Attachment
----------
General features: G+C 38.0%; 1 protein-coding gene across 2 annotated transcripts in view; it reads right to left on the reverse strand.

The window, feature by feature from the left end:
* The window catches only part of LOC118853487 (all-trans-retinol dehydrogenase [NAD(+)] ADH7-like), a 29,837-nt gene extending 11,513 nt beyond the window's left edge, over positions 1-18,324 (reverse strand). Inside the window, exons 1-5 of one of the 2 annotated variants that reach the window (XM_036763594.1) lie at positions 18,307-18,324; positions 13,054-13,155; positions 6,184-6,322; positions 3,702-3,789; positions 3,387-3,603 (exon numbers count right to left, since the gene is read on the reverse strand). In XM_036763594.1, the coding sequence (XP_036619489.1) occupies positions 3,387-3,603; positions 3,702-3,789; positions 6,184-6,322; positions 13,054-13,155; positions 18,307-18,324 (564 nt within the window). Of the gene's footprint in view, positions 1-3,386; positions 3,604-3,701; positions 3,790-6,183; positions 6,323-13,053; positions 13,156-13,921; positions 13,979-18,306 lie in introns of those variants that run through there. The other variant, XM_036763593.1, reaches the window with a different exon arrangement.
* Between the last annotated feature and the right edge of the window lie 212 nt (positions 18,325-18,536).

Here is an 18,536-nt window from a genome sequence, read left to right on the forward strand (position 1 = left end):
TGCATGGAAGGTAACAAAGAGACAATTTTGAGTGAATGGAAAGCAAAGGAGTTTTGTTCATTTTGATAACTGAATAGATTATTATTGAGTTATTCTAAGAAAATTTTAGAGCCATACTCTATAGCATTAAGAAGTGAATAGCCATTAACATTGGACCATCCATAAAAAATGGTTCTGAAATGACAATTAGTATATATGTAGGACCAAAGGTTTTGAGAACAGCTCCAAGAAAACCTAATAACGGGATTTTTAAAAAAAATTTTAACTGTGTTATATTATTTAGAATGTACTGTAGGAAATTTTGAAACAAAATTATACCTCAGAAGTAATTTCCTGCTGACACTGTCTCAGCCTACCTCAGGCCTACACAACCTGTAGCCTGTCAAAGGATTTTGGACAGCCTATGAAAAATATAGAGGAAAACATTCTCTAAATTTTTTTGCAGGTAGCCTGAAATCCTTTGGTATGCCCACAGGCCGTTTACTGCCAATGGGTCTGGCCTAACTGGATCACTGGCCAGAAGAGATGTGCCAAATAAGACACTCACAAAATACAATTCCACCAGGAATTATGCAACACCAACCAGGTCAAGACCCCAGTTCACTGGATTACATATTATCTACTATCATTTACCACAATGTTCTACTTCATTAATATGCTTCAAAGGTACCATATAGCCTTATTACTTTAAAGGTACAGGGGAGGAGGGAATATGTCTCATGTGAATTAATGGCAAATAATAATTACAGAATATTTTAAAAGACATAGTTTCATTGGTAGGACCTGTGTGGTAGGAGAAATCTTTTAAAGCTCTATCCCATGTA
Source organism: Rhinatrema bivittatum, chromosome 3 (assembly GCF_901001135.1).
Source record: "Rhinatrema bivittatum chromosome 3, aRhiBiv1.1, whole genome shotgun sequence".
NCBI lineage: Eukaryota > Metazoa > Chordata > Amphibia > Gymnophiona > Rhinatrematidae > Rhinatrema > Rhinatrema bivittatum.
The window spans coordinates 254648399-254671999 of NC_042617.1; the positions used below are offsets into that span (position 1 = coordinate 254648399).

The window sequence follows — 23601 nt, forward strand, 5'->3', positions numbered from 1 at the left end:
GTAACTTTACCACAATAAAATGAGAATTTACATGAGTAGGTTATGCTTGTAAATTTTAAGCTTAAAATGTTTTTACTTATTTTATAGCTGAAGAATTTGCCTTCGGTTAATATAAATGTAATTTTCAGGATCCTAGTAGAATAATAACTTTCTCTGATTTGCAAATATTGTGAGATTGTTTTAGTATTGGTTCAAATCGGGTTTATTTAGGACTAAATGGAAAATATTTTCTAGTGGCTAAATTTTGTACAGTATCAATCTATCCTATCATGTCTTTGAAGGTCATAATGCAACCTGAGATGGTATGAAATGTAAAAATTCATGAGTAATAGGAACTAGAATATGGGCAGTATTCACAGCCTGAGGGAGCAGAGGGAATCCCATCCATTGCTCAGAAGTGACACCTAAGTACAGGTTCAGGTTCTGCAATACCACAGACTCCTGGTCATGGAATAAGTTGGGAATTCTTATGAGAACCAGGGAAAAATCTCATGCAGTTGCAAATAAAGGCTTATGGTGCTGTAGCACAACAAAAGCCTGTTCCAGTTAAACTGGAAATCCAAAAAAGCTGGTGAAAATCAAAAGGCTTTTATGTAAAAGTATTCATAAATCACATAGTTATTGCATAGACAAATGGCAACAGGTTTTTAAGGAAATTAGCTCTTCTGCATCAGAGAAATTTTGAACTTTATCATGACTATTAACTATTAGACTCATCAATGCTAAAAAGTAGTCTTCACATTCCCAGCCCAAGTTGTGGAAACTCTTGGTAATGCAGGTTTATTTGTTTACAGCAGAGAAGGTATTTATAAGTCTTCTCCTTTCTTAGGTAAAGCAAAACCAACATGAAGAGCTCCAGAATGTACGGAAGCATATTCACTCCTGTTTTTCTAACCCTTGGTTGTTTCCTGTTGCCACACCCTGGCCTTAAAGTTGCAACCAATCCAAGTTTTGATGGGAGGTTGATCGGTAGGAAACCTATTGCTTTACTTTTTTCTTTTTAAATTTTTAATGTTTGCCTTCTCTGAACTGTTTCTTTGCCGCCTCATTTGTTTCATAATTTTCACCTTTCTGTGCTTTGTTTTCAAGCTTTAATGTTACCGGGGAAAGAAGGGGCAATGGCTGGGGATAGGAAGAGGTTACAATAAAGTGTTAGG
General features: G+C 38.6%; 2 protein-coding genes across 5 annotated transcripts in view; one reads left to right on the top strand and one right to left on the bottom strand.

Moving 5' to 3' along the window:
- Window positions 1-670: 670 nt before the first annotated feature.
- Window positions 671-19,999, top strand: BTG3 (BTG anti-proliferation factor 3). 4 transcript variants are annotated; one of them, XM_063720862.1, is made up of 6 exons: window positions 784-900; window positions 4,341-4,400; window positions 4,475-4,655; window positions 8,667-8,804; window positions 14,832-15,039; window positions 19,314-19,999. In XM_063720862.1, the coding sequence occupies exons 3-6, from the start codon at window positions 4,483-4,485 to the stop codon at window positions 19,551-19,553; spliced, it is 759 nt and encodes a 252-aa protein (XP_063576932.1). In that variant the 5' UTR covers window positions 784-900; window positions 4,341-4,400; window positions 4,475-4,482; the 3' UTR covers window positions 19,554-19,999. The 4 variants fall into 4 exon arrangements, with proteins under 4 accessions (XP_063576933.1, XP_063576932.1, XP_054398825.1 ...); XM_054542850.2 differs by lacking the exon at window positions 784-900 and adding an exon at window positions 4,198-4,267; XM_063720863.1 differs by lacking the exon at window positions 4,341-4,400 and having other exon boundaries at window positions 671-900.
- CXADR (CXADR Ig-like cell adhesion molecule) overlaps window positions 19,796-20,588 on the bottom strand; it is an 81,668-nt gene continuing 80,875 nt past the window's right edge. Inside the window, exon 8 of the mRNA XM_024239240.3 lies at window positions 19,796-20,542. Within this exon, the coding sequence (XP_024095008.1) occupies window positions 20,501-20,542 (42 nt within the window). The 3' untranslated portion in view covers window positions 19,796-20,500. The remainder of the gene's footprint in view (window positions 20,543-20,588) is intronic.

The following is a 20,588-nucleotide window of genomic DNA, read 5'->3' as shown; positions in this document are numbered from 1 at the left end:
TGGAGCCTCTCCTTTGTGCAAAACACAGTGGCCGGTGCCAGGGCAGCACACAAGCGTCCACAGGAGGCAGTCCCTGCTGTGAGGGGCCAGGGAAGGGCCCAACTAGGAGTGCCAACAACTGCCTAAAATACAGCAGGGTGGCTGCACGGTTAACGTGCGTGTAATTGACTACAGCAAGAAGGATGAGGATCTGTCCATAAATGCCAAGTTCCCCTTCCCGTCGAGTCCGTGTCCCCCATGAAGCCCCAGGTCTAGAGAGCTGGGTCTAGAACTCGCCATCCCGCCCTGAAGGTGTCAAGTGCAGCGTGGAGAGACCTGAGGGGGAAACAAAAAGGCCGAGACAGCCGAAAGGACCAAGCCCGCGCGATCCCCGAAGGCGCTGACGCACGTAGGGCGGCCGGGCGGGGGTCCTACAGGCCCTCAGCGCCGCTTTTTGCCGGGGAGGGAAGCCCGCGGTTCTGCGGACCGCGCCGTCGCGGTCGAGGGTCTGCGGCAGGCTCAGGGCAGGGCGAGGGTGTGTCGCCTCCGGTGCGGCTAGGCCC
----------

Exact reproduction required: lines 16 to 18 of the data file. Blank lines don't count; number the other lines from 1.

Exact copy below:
- Window positions 671-19,999, top strand: BTG3 (BTG anti-proliferation factor 3). 4 transcript variants are annotated; one of them, XM_063720862.1, is made up of 6 exons: window positions 784-900; window positions 4,341-4,400; window positions 4,475-4,655; window positions 8,667-8,804; window positions 14,832-15,039; window positions 19,314-19,999. In XM_063720862.1, the coding sequence occupies exons 3-6, from the start codon at window positions 4,483-4,485 to the stop codon at window positions 19,551-19,553; spliced, it is 759 nt and encodes a 252-aa protein (XP_063576932.1). In that variant the 5' UTR covers window positions 784-900; window positions 4,341-4,400; window positions 4,475-4,482; the 3' UTR covers window positions 19,554-19,999. The 4 variants fall into 4 exon arrangements, with proteins under 4 accessions (XP_063576933.1, XP_063576932.1, XP_054398825.1 ...); XM_054542850.2 differs by lacking the exon at window positions 784-900 and adding an exon at window positions 4,198-4,267; XM_063720863.1 differs by lacking the exon at window positions 4,341-4,400 and having other exon boundaries at window positions 671-900.
- CXADR (CXADR Ig-like cell adhesion molecule) overlaps window positions 19,796-20,588 on the bottom strand; it is an 81,668-nt gene continuing 80,875 nt past the window's right edge. Inside the window, exon 8 of the mRNA XM_024239240.3 lies at window positions 19,796-20,542. Within this exon, the coding sequence (XP_024095008.1) occupies window positions 20,501-20,542 (42 nt within the window). The 3' untranslated portion in view covers window positions 19,796-20,500. The remainder of the gene's footprint in view (window positions 20,543-20,588) is intronic.

The following is a 20,588-nucleotide window of genomic DNA, read 5'->3' as shown; positions in this document are numbered from 1 at the left end: